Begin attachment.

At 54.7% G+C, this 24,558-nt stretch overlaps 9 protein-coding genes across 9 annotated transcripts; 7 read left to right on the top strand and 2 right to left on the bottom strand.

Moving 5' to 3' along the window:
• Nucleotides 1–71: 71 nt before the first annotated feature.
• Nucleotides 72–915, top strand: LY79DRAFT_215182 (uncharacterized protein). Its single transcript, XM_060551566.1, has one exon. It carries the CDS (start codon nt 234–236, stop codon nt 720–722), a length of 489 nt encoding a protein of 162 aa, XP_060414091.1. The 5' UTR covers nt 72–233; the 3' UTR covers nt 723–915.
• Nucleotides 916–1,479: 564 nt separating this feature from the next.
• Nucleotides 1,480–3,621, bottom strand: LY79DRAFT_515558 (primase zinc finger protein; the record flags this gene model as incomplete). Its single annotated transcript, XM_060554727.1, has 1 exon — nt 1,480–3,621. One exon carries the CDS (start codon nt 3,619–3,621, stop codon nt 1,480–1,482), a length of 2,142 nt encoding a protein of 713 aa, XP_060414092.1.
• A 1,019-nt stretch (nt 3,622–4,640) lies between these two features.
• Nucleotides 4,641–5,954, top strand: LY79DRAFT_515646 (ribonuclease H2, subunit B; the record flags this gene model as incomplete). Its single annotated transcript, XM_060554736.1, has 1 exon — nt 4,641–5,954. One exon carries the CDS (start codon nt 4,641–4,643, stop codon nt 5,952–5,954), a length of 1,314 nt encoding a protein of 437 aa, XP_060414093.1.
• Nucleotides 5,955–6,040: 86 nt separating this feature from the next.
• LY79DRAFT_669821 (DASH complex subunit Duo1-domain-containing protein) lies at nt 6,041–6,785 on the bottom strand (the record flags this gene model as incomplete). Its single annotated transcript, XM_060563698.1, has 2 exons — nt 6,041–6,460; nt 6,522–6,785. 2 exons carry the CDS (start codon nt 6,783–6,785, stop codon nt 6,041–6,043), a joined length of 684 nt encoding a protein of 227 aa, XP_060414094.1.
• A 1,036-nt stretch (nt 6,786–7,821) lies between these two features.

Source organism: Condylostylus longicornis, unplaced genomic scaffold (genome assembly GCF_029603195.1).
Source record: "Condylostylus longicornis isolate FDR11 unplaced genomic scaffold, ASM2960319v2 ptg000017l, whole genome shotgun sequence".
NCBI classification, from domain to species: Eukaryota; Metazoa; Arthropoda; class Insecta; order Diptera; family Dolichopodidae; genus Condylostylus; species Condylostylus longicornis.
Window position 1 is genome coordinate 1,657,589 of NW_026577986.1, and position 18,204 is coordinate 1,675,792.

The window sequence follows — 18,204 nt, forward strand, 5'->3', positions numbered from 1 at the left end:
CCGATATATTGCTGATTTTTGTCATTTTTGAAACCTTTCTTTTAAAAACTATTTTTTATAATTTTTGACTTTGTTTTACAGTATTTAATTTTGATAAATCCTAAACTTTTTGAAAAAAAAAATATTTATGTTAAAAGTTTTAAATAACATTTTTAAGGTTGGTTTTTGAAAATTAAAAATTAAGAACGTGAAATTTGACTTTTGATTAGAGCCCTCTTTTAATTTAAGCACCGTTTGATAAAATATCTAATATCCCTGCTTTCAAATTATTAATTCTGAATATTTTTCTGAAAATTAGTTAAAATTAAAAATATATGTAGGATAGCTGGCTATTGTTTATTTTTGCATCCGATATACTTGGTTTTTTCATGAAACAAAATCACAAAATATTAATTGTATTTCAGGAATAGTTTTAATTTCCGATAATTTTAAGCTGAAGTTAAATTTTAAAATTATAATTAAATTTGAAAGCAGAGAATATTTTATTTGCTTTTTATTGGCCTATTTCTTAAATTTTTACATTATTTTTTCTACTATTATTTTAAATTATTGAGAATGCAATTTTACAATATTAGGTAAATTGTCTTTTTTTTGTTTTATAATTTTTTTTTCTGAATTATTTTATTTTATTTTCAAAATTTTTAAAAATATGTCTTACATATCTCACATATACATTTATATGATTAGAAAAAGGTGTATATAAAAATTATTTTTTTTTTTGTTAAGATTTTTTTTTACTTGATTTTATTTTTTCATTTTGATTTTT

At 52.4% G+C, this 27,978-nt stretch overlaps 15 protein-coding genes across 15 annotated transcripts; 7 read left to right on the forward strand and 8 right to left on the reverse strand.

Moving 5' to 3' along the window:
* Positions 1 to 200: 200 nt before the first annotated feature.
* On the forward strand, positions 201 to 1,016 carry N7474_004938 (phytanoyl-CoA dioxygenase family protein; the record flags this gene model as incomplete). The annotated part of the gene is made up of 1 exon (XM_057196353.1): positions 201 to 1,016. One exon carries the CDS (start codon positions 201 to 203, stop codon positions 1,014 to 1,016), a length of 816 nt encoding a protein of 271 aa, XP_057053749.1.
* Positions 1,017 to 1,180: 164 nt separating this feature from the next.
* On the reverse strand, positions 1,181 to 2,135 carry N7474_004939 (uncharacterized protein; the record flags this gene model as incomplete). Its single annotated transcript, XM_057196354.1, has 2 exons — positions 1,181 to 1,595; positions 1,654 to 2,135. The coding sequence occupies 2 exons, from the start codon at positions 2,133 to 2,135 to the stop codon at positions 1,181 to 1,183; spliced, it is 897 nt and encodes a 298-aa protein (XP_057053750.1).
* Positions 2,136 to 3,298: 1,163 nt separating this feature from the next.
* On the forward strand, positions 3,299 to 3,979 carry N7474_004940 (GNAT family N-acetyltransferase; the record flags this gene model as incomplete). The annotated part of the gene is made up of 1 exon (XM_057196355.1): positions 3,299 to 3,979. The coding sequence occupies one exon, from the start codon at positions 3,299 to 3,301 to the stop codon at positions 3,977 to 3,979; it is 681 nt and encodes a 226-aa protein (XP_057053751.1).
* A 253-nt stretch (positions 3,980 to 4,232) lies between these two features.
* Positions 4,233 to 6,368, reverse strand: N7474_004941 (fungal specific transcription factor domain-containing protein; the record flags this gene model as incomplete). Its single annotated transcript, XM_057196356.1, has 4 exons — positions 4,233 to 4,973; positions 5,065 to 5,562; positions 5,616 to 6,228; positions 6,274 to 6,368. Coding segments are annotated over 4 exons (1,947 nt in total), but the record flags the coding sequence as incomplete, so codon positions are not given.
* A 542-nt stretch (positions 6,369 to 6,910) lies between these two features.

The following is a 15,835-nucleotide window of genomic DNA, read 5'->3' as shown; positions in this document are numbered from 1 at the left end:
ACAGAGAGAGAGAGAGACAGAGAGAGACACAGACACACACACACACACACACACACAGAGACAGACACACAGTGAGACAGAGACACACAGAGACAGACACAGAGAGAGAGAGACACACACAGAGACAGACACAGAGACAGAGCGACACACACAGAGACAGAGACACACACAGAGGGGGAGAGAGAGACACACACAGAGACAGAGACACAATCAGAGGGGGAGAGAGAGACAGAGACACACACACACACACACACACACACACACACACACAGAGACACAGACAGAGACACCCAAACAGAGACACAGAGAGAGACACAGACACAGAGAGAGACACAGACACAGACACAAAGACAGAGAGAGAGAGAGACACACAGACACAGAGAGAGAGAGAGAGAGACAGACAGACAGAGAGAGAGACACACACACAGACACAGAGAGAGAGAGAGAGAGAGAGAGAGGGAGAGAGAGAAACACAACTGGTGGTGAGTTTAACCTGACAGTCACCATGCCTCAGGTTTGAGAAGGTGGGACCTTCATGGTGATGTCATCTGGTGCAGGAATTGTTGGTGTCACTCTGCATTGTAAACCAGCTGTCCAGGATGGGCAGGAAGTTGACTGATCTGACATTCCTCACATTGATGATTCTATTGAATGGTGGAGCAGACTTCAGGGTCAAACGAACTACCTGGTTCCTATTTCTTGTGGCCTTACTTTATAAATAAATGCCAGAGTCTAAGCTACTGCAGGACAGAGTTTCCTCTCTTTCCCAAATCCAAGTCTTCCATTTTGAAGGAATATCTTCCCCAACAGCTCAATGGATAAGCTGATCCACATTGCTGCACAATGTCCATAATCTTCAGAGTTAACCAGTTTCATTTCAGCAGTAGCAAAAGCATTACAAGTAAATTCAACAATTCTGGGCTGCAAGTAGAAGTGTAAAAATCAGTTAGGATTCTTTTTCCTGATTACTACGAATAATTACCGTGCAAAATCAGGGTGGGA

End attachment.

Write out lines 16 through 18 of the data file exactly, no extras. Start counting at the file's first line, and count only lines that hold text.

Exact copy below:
The window sequence follows — 18,204 nt, forward strand, 5'->3', positions numbered from 1 at the left end:
CCGATATATTGCTGATTTTTGTCATTTTTGAAACCTTTCTTTTAAAAACTATTTTTTATAATTTTTGACTTTGTTTTACAGTATTTAATTTTGATAAATCCTAAACTTTTTGAAAAAAAAAATATTTATGTTAAAAGTTTTAAATAACATTTTTAAGGTTGGTTTTTGAAAATTAAAAATTAAGAACGTGAAATTTGACTTTTGATTAGAGCCCTCTTTTAATTTAAGCACCGTTTGATAAAATATCTAATATCCCTGCTTTCAAATTATTAATTCTGAATATTTTTCTGAAAATTAGTTAAAATTAAAAATATATGTAGGATAGCTGGCTATTGTTTATTTTTGCATCCGATATACTTGGTTTTTTCATGAAACAAAATCACAAAATATTAATTGTATTTCAGGAATAGTTTTAATTTCCGATAATTTTAAGCTGAAGTTAAATTTTAAAATTATAATTAAATTTGAAAGCAGAGAATATTTTATTTGCTTTTTATTGGCCTATTTCTTAAATTTTTACATTATTTTTTCTACTATTATTTTAAATTATTGAGAATGCAATTTTACAATATTAGGTAAATTGTCTTTTTTTTGTTTTATAATTTTTTTTTCTGAATTATTTTATTTTATTTTCAAAATTTTTAAAAATATGTCTTACATATCTCACATATACATTTATATGATTAGAAAAAGGTGTATATAAAAATTATTTTTTTTTTTGTTAAGATTTTTTTTTACTTGATTTTATTTTTTCATTTTGATTTTT

At 52.4% G+C, this 27,978-nt stretch overlaps 15 protein-coding genes across 15 annotated transcripts; 7 read left to right on the forward strand and 8 right to left on the reverse strand.